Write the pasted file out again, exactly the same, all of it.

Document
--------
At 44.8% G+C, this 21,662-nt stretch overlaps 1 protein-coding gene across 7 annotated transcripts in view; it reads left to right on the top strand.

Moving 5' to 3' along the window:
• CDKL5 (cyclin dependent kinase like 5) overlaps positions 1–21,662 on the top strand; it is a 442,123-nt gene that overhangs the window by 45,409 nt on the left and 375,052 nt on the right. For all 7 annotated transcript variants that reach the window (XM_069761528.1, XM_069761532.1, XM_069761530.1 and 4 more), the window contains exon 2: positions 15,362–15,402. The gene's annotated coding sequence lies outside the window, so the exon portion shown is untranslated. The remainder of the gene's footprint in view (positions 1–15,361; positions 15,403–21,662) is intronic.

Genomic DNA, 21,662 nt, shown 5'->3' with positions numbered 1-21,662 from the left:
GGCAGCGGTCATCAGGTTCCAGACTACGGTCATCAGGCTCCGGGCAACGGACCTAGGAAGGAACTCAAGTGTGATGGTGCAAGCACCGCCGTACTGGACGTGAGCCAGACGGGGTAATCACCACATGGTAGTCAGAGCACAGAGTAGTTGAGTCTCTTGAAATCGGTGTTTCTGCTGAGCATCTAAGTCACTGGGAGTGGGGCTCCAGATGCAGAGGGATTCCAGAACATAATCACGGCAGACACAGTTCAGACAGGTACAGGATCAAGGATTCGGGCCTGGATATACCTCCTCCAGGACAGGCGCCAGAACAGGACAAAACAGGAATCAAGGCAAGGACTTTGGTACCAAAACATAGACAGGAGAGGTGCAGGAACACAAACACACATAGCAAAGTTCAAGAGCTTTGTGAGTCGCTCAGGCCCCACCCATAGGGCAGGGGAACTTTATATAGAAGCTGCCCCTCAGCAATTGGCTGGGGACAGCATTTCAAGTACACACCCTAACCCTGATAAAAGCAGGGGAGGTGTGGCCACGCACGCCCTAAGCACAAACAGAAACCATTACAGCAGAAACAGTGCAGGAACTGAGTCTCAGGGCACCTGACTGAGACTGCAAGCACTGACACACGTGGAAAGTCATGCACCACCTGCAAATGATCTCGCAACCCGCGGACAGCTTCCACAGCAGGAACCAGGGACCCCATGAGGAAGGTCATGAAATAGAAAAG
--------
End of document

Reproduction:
At 44.8% G+C, this 21,662-nt stretch overlaps 1 protein-coding gene across 7 annotated transcripts in view; it reads left to right on the top strand.

Moving 5' to 3' along the window:
• CDKL5 (cyclin dependent kinase like 5) overlaps positions 1–21,662 on the top strand; it is a 442,123-nt gene that overhangs the window by 45,409 nt on the left and 375,052 nt on the right. For all 7 annotated transcript variants that reach the window (XM_069761528.1, XM_069761532.1, XM_069761530.1 and 4 more), the window contains exon 2: positions 15,362–15,402. The gene's annotated coding sequence lies outside the window, so the exon portion shown is untranslated. The remainder of the gene's footprint in view (positions 1–15,361; positions 15,403–21,662) is intronic.

Genomic DNA, 21,662 nt, shown 5'->3' with positions numbered 1-21,662 from the left:
GGCAGCGGTCATCAGGTTCCAGACTACGGTCATCAGGCTCCGGGCAACGGACCTAGGAAGGAACTCAAGTGTGATGGTGCAAGCACCGCCGTACTGGACGTGAGCCAGACGGGGTAATCACCACATGGTAGTCAGAGCACAGAGTAGTTGAGTCTCTTGAAATCGGTGTTTCTGCTGAGCATCTAAGTCACTGGGAGTGGGGCTCCAGATGCAGAGGGATTCCAGAACATAATCACGGCAGACACAGTTCAGACAGGTACAGGATCAAGGATTCGGGCCTGGATATACCTCCTCCAGGACAGGCGCCAGAACAGGACAAAACAGGAATCAAGGCAAGGACTTTGGTACCAAAACATAGACAGGAGAGGTGCAGGAACACAAACACACATAGCAAAGTTCAAGAGCTTTGTGAGTCGCTCAGGCCCCACCCATAGGGCAGGGGAACTTTATATAGAAGCTGCCCCTCAGCAATTGGCTGGGGACAGCATTTCAAGTACACACCCTAACCCTGATAAAAGCAGGGGAGGTGTGGCCACGCACGCCCTAAGCACAAACAGAAACCATTACAGCAGAAACAGTGCAGGAACTGAGTCTCAGGGCACCTGACTGAGACTGCAAGCACTGACACACGTGGAAAGTCATGCACCACCTGCAAATGATCTCGCAACCCGCGGACAGCTTCCACAGCAGGAACCAGGGACCCCATGAGGAAGGTCATGAAATAGAAAAG